Record Sales In Kenya: A Goldmine or a Landfill?

I came across an article the other day. A prominent Kenyan musician was being interviewed and the question, when we should expect an album from him was asked. His answer was one I’m sure many Kenyan artists can relate to. He said he’d release an album the day the government did something about piracy. He made it clear that an album was not in his near future plans. Honestly, I was not shocked. Putting together an album in the industry’s current state is not something I often advise artists to do.

This got me thinking though. How much untapped potential is hidden behind record sales? Not just albums but videos and singles as well. 2012 recorded the first increase in global music sales since 1999 according to IFPI! 0.3% to be specific, seems small but this is the first time the graph was in the positive this century. Surely this should mean something.

The 21 century renaissance is said to boil down to four factors:
• Better mobile technology.
• Growing global middle    class.
• Music listening options.
• Crackdown on piracy.

In Kenya, the most common ways of getting the music to the audience include: physical copies; ringtone downloads; ringback tones; free downloads on platforms like mdundo, soundcloud, reverbnation etc and digital platforms like Waabeh, pewa hewa and sometimes iTunes. These platforms however have not been fully utilized in my opinion and hence rarely provide a reliable basis for tracking record sales.

We have a huge problem though, piracy. It’s so rampant that musicians would rather scramble for tv and radio airtime and the limited number of live shows. Cling onto hopes of royalties and income from shows which is barely enough. I sometimes wonder how many artists (save for the highflying ones who can get a brand endorsement or two) really break-even. I mean, the ever so rising cost of living, studio and video costs, to mention but a few. For how long will music remain a side hustle for most?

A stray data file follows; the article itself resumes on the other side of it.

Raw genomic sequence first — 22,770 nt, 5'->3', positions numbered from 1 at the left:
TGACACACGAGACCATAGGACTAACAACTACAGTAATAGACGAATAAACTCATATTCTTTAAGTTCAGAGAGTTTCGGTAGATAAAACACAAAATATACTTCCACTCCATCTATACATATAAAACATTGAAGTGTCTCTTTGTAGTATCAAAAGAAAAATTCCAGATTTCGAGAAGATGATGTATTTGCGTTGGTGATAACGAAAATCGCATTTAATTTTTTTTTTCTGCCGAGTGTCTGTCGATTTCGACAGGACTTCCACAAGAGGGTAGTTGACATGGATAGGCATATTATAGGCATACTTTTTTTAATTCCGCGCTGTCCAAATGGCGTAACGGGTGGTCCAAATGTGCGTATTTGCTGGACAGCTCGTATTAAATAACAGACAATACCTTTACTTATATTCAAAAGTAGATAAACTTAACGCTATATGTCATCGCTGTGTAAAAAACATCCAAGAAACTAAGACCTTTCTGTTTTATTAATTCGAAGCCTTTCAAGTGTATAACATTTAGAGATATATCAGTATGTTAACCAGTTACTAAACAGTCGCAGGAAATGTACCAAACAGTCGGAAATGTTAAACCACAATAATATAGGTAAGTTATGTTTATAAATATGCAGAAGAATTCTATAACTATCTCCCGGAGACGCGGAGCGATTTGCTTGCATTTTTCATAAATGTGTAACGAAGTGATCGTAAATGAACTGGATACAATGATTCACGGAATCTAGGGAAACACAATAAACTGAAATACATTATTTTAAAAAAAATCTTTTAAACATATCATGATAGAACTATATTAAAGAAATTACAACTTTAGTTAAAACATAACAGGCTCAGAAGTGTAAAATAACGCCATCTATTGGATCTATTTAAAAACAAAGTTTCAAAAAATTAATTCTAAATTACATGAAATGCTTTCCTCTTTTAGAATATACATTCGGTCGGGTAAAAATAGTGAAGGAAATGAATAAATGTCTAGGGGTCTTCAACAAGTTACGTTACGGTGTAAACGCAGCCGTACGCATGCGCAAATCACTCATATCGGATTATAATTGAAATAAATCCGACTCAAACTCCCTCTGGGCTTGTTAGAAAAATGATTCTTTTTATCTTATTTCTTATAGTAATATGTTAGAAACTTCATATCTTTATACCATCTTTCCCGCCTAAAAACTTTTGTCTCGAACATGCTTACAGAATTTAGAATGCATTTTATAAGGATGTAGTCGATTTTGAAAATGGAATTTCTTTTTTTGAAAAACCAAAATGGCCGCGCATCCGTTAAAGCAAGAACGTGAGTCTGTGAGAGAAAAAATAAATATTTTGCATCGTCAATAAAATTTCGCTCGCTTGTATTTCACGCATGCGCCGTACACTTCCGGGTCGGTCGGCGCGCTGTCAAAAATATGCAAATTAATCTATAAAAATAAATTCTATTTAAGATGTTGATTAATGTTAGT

With this kind of scenario at home, the rise in global music sales has been partly attributed to the crackdown on piracy so  I know it can be done. Countries like Sweden have put in place stringent measures to curb illegal downloads. In 2009, they passed legislation where copyright holders could force ISPs to reveal users illegally sharing files paving way for legal action. According to AFP, downloads from legal sites shot up by 57% while retailers recorded a 14% increase.

I agree that Sweden’s solution may not work in Kenya right now but it is testament to the possibility of nailing this problem once and for all.

Top two reasons I come across for piracy are either the music is too expensive or not easily available for purchase. I have a third one, legislation has failed us. The first two we can work around, maybe more digital copies on iTunes, Mdundo and Waabeh; an awareness campaign on how the digital platforms work, they have baffled me before as well and proper distribution mechanisms. I believe though there is much room in digital distribution. I don’t think we have an established streaming and subscriptions platform yet, given that spotify is not available in Kenya yet, but that is where the industry will be headed in the next couple of years. Legislation we will follow through, it’s a tough road but we will demand better.

We’ve got to start somewhere. I’ve only had one artist with a goal to attain platinum sales, right here in Kenya. I want to see an industry where we can begin to recognize musical success in record sales certification terms.

If you have any ideas on how we can turn our record sales landfill back into a goldmine, feel free to share in the comments section.


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